A great part about it is that regardless of the situation, the backside is still blocked, allowing for the RB to have all cuts theoretically available to him still.


Zone Read Lead
There are a few ways to run this, based on the abilities of your team. You can provide doubles at the point of attack (making it a very useful short yardage play) or you can allow the Lead block from the FB to have your TE block into the third level, thus preventing the safety from making a play down on the ball and giving the RB one less unblocked defender.


Zone Read Aside
These blocking types can also be utilized with the midline or wham aspect of the zone read.

Lead Read BOSS
Now we’ll shift our attention to doubling down on the front side of the play. This is likely the most popular form of this set when attacking the front side. This allows the QB to option off the DE, but also allows the TE to immediately get to the second level to seal the play inside. The BOSS aspect of it prevents any games from being run on the playside, including a scrape exchange from the SAM and DE, but nominally to prevent the SS from filling the alley and preventing the RB give to get outside.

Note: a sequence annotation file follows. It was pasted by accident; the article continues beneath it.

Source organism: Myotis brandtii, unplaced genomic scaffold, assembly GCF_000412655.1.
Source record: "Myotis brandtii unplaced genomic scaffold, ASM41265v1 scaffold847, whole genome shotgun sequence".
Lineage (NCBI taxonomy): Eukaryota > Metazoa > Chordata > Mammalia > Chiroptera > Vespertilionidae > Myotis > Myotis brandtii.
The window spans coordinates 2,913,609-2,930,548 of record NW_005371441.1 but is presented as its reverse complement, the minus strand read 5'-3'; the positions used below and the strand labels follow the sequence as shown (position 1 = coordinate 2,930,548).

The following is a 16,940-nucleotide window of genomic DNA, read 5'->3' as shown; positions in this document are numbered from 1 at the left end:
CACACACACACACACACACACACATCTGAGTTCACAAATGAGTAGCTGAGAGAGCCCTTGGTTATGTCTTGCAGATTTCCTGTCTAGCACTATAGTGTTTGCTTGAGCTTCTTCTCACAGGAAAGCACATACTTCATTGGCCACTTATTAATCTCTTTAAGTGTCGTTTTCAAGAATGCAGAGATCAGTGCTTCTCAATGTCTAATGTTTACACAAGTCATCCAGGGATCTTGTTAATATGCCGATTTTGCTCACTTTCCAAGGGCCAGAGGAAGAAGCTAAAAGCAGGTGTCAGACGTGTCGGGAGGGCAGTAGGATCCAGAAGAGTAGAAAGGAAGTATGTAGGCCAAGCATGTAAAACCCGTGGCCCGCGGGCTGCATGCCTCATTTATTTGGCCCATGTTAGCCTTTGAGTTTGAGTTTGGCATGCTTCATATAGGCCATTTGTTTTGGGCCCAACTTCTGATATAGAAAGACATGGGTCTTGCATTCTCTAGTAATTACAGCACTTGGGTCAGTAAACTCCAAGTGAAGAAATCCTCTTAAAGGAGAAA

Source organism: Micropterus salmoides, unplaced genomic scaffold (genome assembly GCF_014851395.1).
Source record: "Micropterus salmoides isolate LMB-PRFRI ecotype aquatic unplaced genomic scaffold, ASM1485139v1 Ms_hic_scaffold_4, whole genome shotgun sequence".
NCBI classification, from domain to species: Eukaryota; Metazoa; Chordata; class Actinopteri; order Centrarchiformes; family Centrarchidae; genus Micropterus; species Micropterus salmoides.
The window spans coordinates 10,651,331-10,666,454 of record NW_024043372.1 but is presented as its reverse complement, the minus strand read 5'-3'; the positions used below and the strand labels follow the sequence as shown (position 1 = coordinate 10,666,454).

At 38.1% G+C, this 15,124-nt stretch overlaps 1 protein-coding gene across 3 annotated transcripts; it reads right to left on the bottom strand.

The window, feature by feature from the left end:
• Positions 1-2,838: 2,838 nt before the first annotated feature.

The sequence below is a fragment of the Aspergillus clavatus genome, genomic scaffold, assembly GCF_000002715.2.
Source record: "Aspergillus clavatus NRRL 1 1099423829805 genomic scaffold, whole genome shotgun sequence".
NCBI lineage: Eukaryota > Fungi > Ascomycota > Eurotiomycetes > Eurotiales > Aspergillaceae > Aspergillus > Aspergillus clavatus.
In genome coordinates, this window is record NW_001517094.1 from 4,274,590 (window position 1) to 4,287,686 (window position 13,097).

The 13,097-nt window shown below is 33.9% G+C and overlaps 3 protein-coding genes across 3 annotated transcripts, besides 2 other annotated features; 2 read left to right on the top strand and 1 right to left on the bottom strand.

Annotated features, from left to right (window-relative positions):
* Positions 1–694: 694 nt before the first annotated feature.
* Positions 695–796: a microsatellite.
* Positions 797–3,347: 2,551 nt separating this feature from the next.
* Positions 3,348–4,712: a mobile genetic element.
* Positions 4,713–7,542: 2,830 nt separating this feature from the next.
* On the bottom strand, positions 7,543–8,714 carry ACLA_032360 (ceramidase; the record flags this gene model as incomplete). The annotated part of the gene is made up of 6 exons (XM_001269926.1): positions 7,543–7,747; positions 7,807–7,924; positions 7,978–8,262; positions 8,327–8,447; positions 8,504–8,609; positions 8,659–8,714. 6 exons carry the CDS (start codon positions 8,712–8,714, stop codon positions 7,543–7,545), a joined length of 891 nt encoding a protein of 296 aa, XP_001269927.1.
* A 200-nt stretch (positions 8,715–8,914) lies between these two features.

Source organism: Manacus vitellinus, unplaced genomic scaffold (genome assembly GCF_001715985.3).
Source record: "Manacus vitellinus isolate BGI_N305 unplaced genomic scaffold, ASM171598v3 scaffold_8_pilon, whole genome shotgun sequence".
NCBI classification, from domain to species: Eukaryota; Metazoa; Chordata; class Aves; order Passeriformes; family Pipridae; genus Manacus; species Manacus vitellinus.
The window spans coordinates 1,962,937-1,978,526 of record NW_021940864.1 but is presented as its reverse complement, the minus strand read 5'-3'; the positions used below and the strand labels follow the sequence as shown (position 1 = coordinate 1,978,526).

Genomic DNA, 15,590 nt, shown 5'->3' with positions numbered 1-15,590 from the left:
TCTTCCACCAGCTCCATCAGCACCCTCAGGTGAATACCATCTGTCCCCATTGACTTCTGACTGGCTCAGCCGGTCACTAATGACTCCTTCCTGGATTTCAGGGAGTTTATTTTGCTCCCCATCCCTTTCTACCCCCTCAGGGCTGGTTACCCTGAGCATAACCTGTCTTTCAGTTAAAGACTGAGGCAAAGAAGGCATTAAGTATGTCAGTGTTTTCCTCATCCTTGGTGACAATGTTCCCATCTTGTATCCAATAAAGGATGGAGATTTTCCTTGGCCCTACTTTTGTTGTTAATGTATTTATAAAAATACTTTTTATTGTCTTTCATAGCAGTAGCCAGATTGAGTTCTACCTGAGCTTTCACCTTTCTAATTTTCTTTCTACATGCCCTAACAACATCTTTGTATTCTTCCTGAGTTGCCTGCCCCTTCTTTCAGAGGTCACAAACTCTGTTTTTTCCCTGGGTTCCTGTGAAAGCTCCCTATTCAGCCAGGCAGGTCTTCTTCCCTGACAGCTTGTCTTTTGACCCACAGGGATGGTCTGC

Kick Read Lead
One thing I like about this set up is that you can give a lot of looks to the defense, which sets up a lot of play action threats as well. For the Kick Read Lead, the same exact defenders are blocked, but this time the FB handles the SAM and the TE gets to the third level to block the alley defender. This is often times a better run to set up the QB run. While it still can prevent a scrape exchange situation, it is a bit harder for the blockers to recognize it. However, by having the TE release outside, you often times have the DE widen out (to prevent from being scooped in a zone situation), and then by flaring the FB inside of them, you typically keep him outside while providing a lead block for the FB. In this way, both blocks essentially kick the DE out (in less they don’t, at which point a give is a great option) and set up the QB with very nice second level blocks (and a first level double team at the point of attack).


Lead Read Kick